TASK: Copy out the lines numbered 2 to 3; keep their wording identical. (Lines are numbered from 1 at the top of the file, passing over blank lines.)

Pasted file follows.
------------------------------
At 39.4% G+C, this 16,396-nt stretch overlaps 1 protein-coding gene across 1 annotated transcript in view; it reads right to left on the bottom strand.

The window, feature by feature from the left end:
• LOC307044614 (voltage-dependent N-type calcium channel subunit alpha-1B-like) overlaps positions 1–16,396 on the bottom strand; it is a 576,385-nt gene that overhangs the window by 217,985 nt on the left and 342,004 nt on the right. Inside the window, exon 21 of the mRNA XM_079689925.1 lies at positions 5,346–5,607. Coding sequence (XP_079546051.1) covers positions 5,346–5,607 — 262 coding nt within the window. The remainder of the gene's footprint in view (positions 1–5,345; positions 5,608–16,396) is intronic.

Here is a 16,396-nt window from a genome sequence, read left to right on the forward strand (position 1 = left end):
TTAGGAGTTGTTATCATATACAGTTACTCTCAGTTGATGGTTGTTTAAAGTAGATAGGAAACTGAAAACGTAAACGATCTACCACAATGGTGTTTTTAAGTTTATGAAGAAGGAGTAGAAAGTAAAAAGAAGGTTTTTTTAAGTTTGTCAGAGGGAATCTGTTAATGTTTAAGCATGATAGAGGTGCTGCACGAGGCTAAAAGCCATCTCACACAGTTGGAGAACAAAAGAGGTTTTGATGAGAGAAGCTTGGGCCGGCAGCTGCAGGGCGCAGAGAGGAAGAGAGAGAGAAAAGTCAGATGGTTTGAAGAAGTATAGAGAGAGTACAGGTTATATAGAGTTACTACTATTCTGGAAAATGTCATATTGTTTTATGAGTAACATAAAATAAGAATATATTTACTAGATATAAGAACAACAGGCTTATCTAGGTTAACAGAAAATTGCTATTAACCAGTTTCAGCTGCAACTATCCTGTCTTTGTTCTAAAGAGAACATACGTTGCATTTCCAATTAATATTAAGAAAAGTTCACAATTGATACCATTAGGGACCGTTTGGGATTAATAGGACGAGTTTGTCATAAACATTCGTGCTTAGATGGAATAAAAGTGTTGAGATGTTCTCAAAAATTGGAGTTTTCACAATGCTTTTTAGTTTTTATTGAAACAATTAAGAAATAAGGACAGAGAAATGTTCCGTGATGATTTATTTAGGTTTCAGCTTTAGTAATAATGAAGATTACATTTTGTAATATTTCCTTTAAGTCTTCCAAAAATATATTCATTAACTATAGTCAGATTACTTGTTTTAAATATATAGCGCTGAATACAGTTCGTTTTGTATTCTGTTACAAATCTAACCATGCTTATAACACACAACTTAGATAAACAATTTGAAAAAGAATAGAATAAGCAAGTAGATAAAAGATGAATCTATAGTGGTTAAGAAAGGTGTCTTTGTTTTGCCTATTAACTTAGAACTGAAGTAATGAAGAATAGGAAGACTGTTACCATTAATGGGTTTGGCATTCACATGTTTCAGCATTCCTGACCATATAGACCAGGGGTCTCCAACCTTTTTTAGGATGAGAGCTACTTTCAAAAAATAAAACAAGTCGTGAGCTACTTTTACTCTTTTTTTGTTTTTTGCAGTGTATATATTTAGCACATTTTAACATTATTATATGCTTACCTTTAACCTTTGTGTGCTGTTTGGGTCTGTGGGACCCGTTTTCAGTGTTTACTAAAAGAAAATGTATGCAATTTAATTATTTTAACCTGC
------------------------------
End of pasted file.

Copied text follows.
The window, feature by feature from the left end:
• LOC307044614 (voltage-dependent N-type calcium channel subunit alpha-1B-like) overlaps positions 1–16,396 on the bottom strand; it is a 576,385-nt gene that overhangs the window by 217,985 nt on the left and 342,004 nt on the right. Inside the window, exon 21 of the mRNA XM_079689925.1 lies at positions 5,346–5,607. Coding sequence (XP_079546051.1) covers positions 5,346–5,607 — 262 coding nt within the window. The remainder of the gene's footprint in view (positions 1–5,345; positions 5,608–16,396) is intronic.